Fred Chambers dabbled in real estate. He owned a rental property with his wife that kicked off a loss, and was also a member of a Tennessee LLC that owned between 5-8 rental properties, depending on the year. Chambers was responsible for managing the LLC, and spent a considerable amount of time doing so. The LLC, like Chambers’ individually owned rental property, produced sizeable losses, 33% of which were allocated to Chambers.
When he wasn’t dabbling, Chambers was gainfully employed on a full-time basis by the Navy, which if The Village People are to be believed, sounds like a heck of a lot of fun.
On his tax return, Chambers deducted the losses from his rental activities and LLC interest in full, taking the position that he was a “real estate professional.”
As a reminder, Section 469 disallows passive activity losses for any taxable year except to the extent they offset passive income. Rental activities are generally treated as per se passive regardless of whether the taxpayer materially participates. There are, however, two exceptions:
(1) for real estate professionals under section 469(c)(7), and
(2) for passive activity losses up to $25,000 under section 469(i). This benefit is only available if the taxpayers’ AGI does not exceed $150,000. Since Chamber’s AGI did, it wasn’t an option for him.
If a taxpayer qualifies as a real estate professional, his rental activities are not per se passive, and the losses are deductible in full assuming the necessary aterial participation is established. In order to satisfy the definition of a real estate professional, however, the taxpayer must meet a two-part test that’s been the source of frequent litigation:
First, more than one-half of the personal services performed in trades or businesses by the taxpayer during the year must be performed in real property trades or businesses in which the taxpayer materially participates.
If that test is met, there is still a second hurdle that must be overcome; the taxpayer must perform more than 750 hours of services during the taxable year in real property trades or businesses in which the taxpayer materially participates.
For obvious reasons, meeting the test is very difficult for a taxpayer who works full-time in a non-real estate field. The average full-time employee works approximately 2,000 hours per year. Applying simple math, a taxpayer would have to spend 2,001 hours on their real estate activities, for a total yearly output of 4,001 hours. Now, while many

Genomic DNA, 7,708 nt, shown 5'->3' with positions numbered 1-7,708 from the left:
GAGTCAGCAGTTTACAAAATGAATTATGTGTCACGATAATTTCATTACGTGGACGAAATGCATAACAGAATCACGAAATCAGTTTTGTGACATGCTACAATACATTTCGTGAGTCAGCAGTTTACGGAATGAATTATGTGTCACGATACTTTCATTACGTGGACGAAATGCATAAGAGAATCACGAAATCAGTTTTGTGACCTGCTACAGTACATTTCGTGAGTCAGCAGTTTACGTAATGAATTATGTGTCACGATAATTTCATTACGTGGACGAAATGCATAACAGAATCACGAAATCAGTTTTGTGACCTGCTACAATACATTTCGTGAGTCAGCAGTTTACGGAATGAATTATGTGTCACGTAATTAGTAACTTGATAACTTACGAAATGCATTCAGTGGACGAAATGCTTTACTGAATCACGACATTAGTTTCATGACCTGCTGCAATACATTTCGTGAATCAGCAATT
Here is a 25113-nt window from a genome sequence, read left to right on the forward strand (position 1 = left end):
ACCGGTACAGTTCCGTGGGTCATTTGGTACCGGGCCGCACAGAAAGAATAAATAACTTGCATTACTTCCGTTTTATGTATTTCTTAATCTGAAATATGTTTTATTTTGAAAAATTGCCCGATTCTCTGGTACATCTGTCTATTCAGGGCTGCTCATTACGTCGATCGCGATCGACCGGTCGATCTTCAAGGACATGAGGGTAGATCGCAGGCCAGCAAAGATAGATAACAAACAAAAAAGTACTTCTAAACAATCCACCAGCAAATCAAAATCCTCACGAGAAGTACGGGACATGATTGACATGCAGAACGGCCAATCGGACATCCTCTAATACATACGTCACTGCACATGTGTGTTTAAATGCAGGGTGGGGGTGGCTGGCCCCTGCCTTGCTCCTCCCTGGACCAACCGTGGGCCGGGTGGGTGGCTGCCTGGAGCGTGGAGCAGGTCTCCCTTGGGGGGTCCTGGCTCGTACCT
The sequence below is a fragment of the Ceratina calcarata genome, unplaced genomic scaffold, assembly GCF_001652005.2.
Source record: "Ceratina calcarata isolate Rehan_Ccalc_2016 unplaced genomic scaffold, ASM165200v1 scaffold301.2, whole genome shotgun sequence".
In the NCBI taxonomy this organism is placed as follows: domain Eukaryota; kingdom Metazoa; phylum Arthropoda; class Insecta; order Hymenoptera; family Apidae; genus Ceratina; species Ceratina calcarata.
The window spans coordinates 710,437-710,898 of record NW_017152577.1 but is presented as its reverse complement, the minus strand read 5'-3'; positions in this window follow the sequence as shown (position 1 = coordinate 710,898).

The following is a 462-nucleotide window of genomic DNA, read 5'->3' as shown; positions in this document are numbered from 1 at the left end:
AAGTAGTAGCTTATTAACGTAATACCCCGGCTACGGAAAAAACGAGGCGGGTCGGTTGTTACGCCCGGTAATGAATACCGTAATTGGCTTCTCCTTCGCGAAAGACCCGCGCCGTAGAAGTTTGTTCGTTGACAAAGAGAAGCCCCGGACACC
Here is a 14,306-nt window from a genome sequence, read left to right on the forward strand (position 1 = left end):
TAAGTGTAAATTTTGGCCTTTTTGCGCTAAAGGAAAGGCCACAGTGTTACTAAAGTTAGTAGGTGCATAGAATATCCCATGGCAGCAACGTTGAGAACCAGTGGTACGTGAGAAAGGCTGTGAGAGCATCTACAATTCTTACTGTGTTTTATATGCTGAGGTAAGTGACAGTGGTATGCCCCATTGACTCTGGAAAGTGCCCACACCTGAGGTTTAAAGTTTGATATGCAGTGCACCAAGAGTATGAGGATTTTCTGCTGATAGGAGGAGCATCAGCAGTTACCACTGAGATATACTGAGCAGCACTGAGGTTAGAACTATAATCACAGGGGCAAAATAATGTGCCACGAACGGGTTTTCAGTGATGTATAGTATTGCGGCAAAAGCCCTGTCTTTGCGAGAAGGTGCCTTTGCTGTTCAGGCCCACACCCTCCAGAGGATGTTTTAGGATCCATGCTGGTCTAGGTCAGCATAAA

martyrs accountants that I know call 4,000 hours of work “March,” the court’s have generally been unwilling to believe that a taxpayer can crank out that much work in a year’s time.
Even if the taxpayer is employed only part-time, the burden remains to prove that they spend more time on their real estate activities than at their day job. Often lost in this requirement, however, is the fact that only hours spent on real estate activities in which the taxpayer materially participates qualify to be counted towards the total.
This presented an interesting issue in the case of Chambers, which may well be one of first impression for the Tax Court.
In hopes of proving that he spent more time on his real estate activities than on his job with the Navy, Chambers counted his hours spent on both his personally owned rental activity and his management activities for the LLC. One problem. Section 469(h) provides that “No interest in a limited partnership as a limited partner shall be treated as an interest with respect to which a taxpayer materially participates.” Translated in English, that means that since an LLC is by definition a limited partnership, Chambers was barred by the statute from being treated as having materially participated in the LLC, and thus his hours couldn’t count towards his “real estate” total.
In a victory for prospective real estate professionals everywhere, however, the Tax Court took a different view, its conclusion grounded in the court’s noteworthy 2009 decision in Garnett v. Commissioner[i], which held that an interest in an LLC wasn’t de facto passive.
In Garnett, the taxpayer was a member of an Iowa LLC. Under state law, an LLC member — unlike a limited partner — is not prohibited from participating in the partnership’s business. As a result, the LLC interest more closely resembled a general partner then a limited partner, and thus, if the partner could establish that he materially participated in the partnership under one of the numerous tests found in Section 469, he could overcome the presumption that his LLC interest was passive.
Applying this holding to Chambers, the Tax Court found that as in Garnett, Tennessee state law permitted Chambers to participate in the management of the LLC. Furthermore, because the LLC was “member managed,” Chambers was required to participate in management under the articles of organization.
Thus, the Tax Court concluded that because Chambers’ interest in the LLC was not de facto passive under the statute — and because Chambers established that he materially participated in the partnership — he was permitted to count the hours spent working on the LLC towards his total “real estate” hours for purposes of passing the numerical real estate professional tests.
Unfortunately, the story doesn’t have a happy ending, as Chambers — even with the LLC hours counted towards his total — came up woefully short of proving that he spent more time on real estate activities than in his full-time job with the Navy. Regardless, this is a very important case for purported real estate professionals who spent a good deal of their time managing real estate LLCs, as it establishes that they can overcome the statute’s treatment of those hours as passive.
[i] 132 T.C. 368 (2009)